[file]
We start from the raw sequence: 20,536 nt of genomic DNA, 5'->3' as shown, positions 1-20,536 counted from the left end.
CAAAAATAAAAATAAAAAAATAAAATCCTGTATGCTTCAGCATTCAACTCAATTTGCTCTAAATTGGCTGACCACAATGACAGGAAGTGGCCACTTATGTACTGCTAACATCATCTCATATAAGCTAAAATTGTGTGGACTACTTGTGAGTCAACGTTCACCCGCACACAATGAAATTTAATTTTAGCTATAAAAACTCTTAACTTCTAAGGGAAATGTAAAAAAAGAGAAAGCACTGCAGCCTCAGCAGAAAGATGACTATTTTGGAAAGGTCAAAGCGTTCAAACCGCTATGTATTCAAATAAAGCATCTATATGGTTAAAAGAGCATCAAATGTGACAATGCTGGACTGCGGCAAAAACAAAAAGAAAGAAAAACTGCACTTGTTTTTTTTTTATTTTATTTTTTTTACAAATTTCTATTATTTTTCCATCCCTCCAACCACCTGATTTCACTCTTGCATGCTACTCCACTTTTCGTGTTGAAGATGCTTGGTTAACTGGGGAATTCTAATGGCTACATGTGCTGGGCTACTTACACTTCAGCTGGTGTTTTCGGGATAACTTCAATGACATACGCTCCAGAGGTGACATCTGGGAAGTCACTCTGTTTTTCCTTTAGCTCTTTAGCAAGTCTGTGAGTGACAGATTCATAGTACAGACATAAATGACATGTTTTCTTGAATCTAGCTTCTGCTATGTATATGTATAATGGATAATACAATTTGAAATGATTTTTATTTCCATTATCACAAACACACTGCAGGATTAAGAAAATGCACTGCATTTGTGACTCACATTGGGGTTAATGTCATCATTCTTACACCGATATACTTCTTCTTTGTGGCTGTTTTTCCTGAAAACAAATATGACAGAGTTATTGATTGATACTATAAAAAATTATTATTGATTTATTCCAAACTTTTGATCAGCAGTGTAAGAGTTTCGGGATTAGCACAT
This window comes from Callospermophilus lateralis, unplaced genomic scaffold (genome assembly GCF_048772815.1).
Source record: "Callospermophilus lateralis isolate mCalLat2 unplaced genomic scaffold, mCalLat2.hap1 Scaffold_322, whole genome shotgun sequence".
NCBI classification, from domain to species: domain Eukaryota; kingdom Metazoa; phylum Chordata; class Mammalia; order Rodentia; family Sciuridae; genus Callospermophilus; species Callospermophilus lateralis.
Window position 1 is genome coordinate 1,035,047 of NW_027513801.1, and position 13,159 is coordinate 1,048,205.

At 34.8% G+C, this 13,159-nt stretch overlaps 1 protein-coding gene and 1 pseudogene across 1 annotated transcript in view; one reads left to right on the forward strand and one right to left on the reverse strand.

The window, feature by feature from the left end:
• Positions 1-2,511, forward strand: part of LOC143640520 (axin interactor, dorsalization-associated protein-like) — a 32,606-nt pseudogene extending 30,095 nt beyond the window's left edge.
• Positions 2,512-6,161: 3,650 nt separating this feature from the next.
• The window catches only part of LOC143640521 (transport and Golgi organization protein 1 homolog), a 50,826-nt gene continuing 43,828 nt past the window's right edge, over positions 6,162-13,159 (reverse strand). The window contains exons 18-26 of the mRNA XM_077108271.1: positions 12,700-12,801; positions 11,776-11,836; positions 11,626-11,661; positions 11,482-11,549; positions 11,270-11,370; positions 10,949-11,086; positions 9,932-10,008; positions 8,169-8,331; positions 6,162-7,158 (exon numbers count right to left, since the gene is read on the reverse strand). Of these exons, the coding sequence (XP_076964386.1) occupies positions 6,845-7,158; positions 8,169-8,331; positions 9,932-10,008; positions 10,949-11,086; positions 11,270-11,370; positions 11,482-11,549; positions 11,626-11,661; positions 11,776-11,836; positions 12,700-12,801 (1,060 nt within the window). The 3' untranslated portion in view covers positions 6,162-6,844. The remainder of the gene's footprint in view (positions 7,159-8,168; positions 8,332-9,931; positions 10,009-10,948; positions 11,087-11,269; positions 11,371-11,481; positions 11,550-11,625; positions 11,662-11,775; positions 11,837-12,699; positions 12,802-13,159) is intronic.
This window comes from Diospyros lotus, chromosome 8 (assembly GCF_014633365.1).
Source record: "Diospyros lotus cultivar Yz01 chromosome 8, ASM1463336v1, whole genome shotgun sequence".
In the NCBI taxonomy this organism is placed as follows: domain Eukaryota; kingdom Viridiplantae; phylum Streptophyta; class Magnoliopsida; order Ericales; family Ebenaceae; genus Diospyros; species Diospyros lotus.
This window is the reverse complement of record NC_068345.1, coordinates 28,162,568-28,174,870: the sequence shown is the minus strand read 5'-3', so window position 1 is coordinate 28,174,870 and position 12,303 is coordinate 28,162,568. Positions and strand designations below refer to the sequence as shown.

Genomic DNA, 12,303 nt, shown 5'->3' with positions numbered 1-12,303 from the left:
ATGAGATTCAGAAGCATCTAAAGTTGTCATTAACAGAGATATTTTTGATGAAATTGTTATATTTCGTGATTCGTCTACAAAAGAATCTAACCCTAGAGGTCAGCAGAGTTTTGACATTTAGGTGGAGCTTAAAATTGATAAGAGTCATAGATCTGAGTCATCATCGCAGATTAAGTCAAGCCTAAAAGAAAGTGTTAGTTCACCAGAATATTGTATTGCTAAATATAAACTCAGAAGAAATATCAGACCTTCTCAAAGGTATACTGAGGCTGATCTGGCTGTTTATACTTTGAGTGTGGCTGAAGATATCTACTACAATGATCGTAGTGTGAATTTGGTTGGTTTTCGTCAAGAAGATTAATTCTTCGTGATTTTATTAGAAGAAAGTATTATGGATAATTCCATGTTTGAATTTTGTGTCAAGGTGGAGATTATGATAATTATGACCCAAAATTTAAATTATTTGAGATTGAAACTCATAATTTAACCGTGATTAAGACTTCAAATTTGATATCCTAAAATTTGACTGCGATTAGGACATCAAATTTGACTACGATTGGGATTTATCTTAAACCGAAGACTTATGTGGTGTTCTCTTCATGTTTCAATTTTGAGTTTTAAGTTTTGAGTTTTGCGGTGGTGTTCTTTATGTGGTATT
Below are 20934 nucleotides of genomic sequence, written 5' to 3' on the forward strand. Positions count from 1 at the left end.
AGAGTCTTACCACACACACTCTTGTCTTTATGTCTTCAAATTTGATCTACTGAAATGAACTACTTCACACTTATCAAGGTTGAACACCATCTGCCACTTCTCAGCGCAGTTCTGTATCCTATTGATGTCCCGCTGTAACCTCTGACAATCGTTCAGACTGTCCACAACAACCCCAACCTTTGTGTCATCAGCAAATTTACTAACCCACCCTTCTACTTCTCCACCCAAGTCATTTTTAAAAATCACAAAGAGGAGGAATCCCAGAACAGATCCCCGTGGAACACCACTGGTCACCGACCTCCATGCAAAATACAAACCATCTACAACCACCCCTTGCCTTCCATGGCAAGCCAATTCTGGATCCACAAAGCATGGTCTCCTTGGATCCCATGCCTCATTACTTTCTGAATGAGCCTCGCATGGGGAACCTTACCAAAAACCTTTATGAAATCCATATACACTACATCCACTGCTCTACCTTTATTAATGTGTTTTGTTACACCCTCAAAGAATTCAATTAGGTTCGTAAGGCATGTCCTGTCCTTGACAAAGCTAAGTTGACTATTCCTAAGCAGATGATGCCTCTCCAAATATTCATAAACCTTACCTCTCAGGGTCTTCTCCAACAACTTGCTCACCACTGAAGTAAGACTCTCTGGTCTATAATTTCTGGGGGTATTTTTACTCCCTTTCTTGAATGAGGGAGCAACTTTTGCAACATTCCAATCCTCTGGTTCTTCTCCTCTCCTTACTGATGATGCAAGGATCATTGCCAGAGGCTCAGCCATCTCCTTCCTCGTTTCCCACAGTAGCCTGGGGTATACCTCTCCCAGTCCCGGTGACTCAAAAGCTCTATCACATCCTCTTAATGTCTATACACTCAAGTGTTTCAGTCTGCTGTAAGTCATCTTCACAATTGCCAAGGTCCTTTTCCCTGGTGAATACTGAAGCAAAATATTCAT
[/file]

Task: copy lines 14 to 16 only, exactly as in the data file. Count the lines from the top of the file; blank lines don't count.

In the NCBI taxonomy this organism is placed as follows: domain Eukaryota; kingdom Viridiplantae; phylum Streptophyta; class Magnoliopsida; order Ericales; family Ebenaceae; genus Diospyros; species Diospyros lotus.
This window is the reverse complement of record NC_068345.1, coordinates 28,162,568-28,174,870: the sequence shown is the minus strand read 5'-3', so window position 1 is coordinate 28,174,870 and position 12,303 is coordinate 28,162,568. Positions and strand designations below refer to the sequence as shown.

Genomic DNA, 12,303 nt, shown 5'->3' with positions numbered 1-12,303 from the left: